‘It’s robbing Peter to pay Paul’: NGOs dismayed by aid budget raid
Wednesday, 14th August 2019 at 5:50 pm
Australian humanitarian groups are frustrated by the Morrison government’s plan to redirect $500 million from the nation’s shrinking aid budget towards a climate change funding package for the Pacific region.
Prime Minister Scott Morrison announced on Tuesday the government would provide half a billion dollars over five years to help Pacific nations invest in renewable energy and climate and disaster resilience.
The government said the money will fund projects keeping children safer in their school buildings, and ensure households can have cheaper and more reliable renewable energy.
“The Pacific is our home, which we share as a family of nations. We’re here to work with our Pacific partners to confront the potential challenges they face in the years ahead,” Morrison said.
But humanitarian groups are dismayed that the funding will be taken from the nation’s existing aid budget – which has been cut six years in a row and is the least generous it has ever been.
The government is also taking $140 million from the aid budget to help encourage private sector investments in low emissions, climate-resilient solutions for the Pacific and Southeast Asia.
While Save the Children welcomed the PM’s commitment to support Pacific nations in the fight against climate change, the charity warned that funding should not come at the expense of life-saving aid programs.
Kavitha Suthanthiraraj, Save the Children’s pacific policy and advocacy advisor, said the redirection of aid funds was “highly concerning”.
“It’s robbing Peter to pay Paul, which only does a disservice to those vulnerable children and families who desperately need Australian aid,” Suthanthiraraj said.
“What’s more, it comes with no guarantees that the funding will directly benefit vulnerable children and families – which is the entire reason for foreign aid.”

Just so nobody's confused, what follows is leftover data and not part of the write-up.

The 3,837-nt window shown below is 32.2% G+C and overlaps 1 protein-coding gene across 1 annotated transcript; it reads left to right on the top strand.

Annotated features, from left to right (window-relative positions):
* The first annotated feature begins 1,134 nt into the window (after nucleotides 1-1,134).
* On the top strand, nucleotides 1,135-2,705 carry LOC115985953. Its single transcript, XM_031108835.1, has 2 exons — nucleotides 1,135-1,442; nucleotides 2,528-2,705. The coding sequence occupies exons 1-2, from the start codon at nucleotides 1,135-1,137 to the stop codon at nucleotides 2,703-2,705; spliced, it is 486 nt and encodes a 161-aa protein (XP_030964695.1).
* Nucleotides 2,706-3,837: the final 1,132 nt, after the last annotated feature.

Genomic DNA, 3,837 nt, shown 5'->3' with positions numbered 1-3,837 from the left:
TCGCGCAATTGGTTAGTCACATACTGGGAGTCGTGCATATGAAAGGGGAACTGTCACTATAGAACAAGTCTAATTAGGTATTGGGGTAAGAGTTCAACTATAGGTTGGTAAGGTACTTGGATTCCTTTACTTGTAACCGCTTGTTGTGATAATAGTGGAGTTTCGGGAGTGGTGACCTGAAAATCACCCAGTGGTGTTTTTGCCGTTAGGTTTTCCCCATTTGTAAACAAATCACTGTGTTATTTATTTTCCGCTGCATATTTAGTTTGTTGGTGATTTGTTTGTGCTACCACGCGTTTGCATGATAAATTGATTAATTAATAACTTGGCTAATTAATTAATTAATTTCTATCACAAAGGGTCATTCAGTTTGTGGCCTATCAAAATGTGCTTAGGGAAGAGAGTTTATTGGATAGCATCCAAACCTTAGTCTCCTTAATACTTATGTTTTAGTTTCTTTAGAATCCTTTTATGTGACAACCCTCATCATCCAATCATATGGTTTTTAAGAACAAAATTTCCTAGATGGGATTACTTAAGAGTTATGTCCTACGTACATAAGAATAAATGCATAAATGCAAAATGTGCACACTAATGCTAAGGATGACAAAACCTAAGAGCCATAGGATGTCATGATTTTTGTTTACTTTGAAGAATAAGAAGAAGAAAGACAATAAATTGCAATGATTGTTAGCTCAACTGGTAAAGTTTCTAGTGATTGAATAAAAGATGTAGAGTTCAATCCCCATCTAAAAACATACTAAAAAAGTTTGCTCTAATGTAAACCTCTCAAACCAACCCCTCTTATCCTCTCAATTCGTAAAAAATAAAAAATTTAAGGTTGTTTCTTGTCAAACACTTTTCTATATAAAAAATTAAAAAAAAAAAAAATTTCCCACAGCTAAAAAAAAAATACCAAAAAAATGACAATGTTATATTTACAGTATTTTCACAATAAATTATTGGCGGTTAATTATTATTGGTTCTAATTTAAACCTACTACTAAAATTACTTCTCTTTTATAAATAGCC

Suthanthiraraj said the announcement could have a major impact on Australia’s ability to deliver vital aid programs in areas such as the Pacific where violence against children was at endemic levels.
“The rate of children suffering violence in the Pacific is staggering, yet programs to address the crisis are desperately underfunded, even though we know they are making a huge difference,” Suthanthiraraj said.
“As long as the government continues to pick away at the edges of the already dwindling aid budget, it will become harder and harder to fund programs and help stamp out the scourge of violence against children.”
Oxfam Australia also expressed concern that the money for the package was drawn from the nation’s “heavily diminished” aid budget.
The charity’s climate change advisor, Dr Simon Bradshaw, added that Australia’s failure to tackle the climate crisis risked undermining any short-term benefits the funding may yield.
“While greater certainty on Australia’s future funding for climate change adaptation in the region is welcome, it is not a substitute for action at home to tackle the causes of this crisis – the burning of fossil fuels,” Bradshaw said.
Morrison said Australia was doing its part to cut global emissions and would halve emissions per person and reduce the emissions intensity of the nation’s economy by two-thirds by 2030.
But The Australia Institute pointed out the government planned to use Kyoto credits to meet emissions targets – which means past reductions would be counted – allowing for pollution to be kept at essentially the same level.